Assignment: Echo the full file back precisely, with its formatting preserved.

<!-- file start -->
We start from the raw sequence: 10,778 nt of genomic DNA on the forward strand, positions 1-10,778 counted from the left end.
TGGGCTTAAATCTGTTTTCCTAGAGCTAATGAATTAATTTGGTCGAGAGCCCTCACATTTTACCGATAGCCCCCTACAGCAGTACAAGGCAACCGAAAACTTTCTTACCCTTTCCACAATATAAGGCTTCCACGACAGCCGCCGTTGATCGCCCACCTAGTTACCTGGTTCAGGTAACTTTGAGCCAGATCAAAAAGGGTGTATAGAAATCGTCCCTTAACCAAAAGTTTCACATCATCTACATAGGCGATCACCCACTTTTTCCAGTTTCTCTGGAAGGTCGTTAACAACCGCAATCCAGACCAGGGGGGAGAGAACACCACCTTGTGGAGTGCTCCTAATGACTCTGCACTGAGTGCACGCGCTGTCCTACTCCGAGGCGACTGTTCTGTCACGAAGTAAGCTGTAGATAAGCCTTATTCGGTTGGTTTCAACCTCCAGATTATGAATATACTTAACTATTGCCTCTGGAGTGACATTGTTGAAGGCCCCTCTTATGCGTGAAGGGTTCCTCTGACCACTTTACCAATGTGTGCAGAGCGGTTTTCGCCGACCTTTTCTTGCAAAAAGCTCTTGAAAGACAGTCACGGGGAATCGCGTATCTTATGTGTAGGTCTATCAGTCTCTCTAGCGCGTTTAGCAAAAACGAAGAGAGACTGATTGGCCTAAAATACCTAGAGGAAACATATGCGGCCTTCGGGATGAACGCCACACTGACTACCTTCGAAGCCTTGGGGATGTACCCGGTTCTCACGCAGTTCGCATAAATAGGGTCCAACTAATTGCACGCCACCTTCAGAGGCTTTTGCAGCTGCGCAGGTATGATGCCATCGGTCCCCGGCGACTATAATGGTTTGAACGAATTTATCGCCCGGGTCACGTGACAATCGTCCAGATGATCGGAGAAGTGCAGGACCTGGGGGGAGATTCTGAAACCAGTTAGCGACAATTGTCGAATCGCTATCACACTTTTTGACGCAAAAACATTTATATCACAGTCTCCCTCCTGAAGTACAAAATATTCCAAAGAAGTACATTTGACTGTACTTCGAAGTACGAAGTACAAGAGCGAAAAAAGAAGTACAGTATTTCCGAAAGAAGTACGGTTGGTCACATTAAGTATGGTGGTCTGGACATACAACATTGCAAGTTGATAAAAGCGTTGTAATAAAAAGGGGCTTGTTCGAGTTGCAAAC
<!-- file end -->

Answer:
We start from the raw sequence: 10,778 nt of genomic DNA on the forward strand, positions 1-10,778 counted from the left end.
TGGGCTTAAATCTGTTTTCCTAGAGCTAATGAATTAATTTGGTCGAGAGCCCTCACATTTTACCGATAGCCCCCTACAGCAGTACAAGGCAACCGAAAACTTTCTTACCCTTTCCACAATATAAGGCTTCCACGACAGCCGCCGTTGATCGCCCACCTAGTTACCTGGTTCAGGTAACTTTGAGCCAGATCAAAAAGGGTGTATAGAAATCGTCCCTTAACCAAAAGTTTCACATCATCTACATAGGCGATCACCCACTTTTTCCAGTTTCTCTGGAAGGTCGTTAACAACCGCAATCCAGACCAGGGGGGAGAGAACACCACCTTGTGGAGTGCTCCTAATGACTCTGCACTGAGTGCACGCGCTGTCCTACTCCGAGGCGACTGTTCTGTCACGAAGTAAGCTGTAGATAAGCCTTATTCGGTTGGTTTCAACCTCCAGATTATGAATATACTTAACTATTGCCTCTGGAGTGACATTGTTGAAGGCCCCTCTTATGCGTGAAGGGTTCCTCTGACCACTTTACCAATGTGTGCAGAGCGGTTTTCGCCGACCTTTTCTTGCAAAAAGCTCTTGAAAGACAGTCACGGGGAATCGCGTATCTTATGTGTAGGTCTATCAGTCTCTCTAGCGCGTTTAGCAAAAACGAAGAGAGACTGATTGGCCTAAAATACCTAGAGGAAACATATGCGGCCTTCGGGATGAACGCCACACTGACTACCTTCGAAGCCTTGGGGATGTACCCGGTTCTCACGCAGTTCGCATAAATAGGGTCCAACTAATTGCACGCCACCTTCAGAGGCTTTTGCAGCTGCGCAGGTATGATGCCATCGGTCCCCGGCGACTATAATGGTTTGAACGAATTTATCGCCCGGGTCACGTGACAATCGTCCAGATGATCGGAGAAGTGCAGGACCTGGGGGGAGATTCTGAAACCAGTTAGCGACAATTGTCGAATCGCTATCACACTTTTTGACGCAAAAACATTTATATCACAGTCTCCCTCCTGAAGTACAAAATATTCCAAAGAAGTACATTTGACTGTACTTCGAAGTACGAAGTACAAGAGCGAAAAAAGAAGTACAGTATTTCCGAAAGAAGTACGGTTGGTCACATTAAGTATGGTGGTCTGGACATACAACATTGCAAGTTGATAAAAGCGTTGTAATAAAAAGGGGCTTGTTCGAGTTGCAAAC